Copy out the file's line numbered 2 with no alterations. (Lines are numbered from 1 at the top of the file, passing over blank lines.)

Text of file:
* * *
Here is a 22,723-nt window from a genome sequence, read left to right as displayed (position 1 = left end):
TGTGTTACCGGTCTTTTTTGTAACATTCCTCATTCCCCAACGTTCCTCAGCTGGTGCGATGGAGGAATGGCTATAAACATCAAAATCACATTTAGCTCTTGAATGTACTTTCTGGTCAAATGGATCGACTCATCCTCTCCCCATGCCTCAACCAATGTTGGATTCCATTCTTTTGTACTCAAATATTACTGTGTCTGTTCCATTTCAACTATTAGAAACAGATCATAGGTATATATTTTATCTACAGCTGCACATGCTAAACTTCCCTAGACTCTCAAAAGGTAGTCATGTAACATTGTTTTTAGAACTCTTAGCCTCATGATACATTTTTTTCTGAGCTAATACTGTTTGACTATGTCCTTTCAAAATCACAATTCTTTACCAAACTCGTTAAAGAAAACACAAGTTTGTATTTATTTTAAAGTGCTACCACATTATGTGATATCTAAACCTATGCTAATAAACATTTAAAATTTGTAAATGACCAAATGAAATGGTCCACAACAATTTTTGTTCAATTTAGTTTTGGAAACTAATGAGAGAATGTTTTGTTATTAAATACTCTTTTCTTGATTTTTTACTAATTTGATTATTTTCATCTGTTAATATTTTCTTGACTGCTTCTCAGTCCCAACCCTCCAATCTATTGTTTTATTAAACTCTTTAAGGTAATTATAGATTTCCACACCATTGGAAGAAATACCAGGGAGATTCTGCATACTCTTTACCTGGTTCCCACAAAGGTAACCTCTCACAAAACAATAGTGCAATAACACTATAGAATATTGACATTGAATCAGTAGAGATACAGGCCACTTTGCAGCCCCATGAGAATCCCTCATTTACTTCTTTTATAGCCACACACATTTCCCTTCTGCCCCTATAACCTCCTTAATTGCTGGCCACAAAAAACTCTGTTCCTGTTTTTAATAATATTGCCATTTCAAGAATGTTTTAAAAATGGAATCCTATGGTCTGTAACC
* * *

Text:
TGTGTTACCGGTCTTTTTTGTAACATTCCTCATTCCCCAACGTTCCTCAGCTGGTGCGATGGAGGAATGGCTATAAACATCAAAATCACATTTAGCTCTTGAATGTACTTTCTGGTCAAATGGATCGACTCATCCTCTCCCCATGCCTCAACCAATGTTGGATTCCATTCTTTTGTACTCAAATATTACTGTGTCTGTTCCATTTCAACTATTAGAAACAGATCATAGGTATATATTTTATCTACAGCTGCACATGCTAAACTTCCCTAGACTCTCAAAAGGTAGTCATGTAACATTGTTTTTAGAACTCTTAGCCTCATGATACATTTTTTTCTGAGCTAATACTGTTTGACTATGTCCTTTCAAAATCACAATTCTTTACCAAACTCGTTAAAGAAAACACAAGTTTGTATTTATTTTAAAGTGCTACCACATTATGTGATATCTAAACCTATGCTAATAAACATTTAAAATTTGTAAATGACCAAATGAAATGGTCCACAACAATTTTTGTTCAATTTAGTTTTGGAAACTAATGAGAGAATGTTTTGTTATTAAATACTCTTTTCTTGATTTTTTACTAATTTGATTATTTTCATCTGTTAATATTTTCTTGACTGCTTCTCAGTCCCAACCCTCCAATCTATTGTTTTATTAAACTCTTTAAGGTAATTATAGATTTCCACACCATTGGAAGAAATACCAGGGAGATTCTGCATACTCTTTACCTGGTTCCCACAAAGGTAACCTCTCACAAAACAATAGTGCAATAACACTATAGAATATTGACATTGAATCAGTAGAGATACAGGCCACTTTGCAGCCCCATGAGAATCCCTCATTTACTTCTTTTATAGCCACACACATTTCCCTTCTGCCCCTATAACCTCCTTAATTGCTGGCCACAAAAAACTCTGTTCCTGTTTTTAATAATATTGCCATTTCAAGAATGTTTTAAAAATGGAATCCTATGGTCTGTAACC